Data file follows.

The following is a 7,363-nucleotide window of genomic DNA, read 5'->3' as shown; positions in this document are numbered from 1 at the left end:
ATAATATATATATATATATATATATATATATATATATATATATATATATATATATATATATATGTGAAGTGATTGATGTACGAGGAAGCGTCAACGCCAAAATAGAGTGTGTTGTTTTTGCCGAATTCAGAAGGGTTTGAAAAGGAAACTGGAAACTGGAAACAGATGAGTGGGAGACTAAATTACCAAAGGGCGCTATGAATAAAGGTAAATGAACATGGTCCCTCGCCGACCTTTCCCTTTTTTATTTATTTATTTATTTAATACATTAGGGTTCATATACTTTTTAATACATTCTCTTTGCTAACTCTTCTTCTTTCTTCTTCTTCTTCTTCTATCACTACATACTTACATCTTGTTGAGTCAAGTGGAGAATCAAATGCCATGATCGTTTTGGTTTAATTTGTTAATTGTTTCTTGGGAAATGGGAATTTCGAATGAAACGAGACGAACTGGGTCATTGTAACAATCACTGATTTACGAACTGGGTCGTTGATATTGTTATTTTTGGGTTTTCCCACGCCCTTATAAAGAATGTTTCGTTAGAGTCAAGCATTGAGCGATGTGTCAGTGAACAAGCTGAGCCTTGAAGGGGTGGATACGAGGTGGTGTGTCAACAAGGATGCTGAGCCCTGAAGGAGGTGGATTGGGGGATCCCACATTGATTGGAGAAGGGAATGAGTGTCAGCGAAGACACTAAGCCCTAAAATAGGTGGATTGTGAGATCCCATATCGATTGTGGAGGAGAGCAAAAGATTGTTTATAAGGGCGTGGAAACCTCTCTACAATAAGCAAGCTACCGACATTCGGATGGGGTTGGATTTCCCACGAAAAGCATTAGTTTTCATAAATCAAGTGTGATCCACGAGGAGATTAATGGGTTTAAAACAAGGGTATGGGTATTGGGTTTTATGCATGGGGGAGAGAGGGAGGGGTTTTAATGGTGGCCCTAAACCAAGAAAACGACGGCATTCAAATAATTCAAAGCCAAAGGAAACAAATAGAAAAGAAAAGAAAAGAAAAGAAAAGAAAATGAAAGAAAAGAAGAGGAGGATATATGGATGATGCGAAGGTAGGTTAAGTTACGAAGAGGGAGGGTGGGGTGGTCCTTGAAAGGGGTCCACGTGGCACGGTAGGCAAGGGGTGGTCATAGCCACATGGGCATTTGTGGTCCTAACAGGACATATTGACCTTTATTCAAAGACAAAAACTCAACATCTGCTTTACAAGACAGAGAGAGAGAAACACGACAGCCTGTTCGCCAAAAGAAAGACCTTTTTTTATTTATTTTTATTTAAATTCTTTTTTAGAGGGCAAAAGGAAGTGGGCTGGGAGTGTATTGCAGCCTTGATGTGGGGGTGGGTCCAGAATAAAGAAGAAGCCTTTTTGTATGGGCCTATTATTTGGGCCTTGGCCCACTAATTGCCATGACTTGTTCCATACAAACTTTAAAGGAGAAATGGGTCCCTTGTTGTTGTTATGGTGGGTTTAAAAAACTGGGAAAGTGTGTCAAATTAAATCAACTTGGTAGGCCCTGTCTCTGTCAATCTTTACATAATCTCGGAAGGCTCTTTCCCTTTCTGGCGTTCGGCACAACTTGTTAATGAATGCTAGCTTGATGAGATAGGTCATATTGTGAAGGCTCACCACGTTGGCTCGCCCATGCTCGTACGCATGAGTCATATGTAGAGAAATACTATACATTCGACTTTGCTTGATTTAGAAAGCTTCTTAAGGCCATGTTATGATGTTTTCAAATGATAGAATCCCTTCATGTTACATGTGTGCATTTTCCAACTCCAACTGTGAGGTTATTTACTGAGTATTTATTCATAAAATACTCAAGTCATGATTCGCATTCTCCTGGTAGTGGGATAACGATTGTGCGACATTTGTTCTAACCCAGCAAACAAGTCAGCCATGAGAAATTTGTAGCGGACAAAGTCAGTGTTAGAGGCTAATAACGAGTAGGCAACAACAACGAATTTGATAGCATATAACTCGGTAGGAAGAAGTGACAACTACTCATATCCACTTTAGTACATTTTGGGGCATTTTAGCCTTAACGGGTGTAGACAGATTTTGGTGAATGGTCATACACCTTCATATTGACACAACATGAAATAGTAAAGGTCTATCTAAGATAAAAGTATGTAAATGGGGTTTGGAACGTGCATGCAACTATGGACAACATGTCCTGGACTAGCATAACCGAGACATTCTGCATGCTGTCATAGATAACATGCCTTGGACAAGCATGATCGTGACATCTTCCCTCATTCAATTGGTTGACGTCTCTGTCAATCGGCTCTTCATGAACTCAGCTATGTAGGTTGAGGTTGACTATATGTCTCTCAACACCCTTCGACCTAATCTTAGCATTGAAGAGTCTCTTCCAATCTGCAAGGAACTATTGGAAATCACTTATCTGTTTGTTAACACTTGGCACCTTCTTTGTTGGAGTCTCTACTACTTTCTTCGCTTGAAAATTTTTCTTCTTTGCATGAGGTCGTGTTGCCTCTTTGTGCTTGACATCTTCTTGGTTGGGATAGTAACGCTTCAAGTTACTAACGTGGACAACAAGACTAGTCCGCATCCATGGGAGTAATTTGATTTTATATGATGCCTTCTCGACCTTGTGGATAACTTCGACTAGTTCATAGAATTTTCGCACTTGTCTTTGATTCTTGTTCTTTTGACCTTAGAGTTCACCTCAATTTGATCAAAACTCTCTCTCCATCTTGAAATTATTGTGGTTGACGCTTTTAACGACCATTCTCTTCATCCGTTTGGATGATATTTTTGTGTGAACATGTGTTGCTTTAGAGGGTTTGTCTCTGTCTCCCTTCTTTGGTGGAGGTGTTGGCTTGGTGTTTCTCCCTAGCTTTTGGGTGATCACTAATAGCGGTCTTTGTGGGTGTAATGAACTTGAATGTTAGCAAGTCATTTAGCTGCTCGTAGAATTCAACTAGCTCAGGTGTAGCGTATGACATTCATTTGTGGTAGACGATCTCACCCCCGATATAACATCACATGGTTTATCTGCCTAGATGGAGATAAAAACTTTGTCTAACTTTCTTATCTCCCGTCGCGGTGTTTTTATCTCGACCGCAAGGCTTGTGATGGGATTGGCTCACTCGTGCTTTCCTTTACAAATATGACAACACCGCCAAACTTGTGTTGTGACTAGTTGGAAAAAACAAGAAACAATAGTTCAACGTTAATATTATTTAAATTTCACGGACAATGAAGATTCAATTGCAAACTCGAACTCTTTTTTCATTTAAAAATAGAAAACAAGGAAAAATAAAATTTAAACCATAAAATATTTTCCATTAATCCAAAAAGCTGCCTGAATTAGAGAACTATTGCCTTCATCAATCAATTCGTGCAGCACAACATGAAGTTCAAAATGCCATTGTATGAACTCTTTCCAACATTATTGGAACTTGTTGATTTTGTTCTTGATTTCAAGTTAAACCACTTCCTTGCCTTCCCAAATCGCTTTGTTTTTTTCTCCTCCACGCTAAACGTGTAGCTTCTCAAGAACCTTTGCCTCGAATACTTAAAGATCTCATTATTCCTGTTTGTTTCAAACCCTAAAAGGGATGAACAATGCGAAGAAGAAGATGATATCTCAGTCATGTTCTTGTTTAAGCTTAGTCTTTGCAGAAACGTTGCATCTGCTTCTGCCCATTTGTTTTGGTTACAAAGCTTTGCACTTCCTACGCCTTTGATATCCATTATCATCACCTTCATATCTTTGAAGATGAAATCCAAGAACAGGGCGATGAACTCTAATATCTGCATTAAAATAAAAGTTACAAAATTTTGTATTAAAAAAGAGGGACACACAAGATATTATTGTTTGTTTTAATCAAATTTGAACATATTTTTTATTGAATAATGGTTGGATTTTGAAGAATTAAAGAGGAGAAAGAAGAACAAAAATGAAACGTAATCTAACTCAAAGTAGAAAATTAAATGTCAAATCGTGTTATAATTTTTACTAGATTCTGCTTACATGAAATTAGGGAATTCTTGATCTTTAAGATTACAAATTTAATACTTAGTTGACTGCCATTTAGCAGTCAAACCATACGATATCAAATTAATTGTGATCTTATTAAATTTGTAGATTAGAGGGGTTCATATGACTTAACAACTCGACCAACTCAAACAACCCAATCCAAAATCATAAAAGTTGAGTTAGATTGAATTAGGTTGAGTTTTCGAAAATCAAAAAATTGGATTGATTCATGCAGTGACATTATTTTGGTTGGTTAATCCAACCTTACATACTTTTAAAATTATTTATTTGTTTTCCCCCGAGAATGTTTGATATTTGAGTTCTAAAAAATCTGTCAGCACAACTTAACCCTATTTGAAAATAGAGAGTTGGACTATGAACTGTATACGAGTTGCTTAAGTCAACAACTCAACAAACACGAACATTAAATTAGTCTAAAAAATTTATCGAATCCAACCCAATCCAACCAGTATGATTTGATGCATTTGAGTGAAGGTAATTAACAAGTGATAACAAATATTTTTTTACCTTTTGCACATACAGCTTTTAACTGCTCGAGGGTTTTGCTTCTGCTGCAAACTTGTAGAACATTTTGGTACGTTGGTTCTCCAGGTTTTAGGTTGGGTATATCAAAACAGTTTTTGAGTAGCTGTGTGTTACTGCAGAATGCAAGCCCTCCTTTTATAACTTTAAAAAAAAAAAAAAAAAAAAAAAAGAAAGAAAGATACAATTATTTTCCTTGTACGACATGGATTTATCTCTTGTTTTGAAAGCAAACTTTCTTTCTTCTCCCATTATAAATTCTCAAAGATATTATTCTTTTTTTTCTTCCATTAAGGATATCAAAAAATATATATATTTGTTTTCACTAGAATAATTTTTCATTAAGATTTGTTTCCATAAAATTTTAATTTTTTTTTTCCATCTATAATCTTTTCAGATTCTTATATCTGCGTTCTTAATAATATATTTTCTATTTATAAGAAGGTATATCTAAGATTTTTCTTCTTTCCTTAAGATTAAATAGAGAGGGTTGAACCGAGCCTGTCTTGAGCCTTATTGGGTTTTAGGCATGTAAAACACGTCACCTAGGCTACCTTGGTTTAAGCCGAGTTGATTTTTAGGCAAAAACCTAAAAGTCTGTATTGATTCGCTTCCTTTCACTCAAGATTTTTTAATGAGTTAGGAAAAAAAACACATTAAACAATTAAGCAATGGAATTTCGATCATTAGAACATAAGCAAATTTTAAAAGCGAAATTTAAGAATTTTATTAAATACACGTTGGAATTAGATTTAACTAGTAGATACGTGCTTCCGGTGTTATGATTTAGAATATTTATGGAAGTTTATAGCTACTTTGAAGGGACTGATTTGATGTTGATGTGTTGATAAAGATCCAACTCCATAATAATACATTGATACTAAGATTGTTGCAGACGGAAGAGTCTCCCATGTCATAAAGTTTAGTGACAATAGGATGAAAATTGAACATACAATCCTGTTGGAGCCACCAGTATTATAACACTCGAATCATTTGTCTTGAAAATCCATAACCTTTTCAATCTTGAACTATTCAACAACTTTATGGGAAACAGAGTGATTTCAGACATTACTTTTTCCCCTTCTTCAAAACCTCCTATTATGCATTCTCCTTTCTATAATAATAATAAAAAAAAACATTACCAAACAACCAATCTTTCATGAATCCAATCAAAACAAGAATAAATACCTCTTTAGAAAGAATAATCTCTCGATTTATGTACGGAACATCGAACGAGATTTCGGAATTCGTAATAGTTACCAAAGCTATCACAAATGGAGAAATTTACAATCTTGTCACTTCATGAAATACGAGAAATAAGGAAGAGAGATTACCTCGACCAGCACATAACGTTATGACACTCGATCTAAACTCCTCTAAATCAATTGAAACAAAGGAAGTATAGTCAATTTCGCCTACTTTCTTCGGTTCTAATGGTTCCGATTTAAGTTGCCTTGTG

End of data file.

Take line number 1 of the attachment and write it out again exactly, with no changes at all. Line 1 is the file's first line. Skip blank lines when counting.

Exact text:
The following is a 7,363-nucleotide window of genomic DNA, read 5'->3' as shown; positions in this document are numbered from 1 at the left end: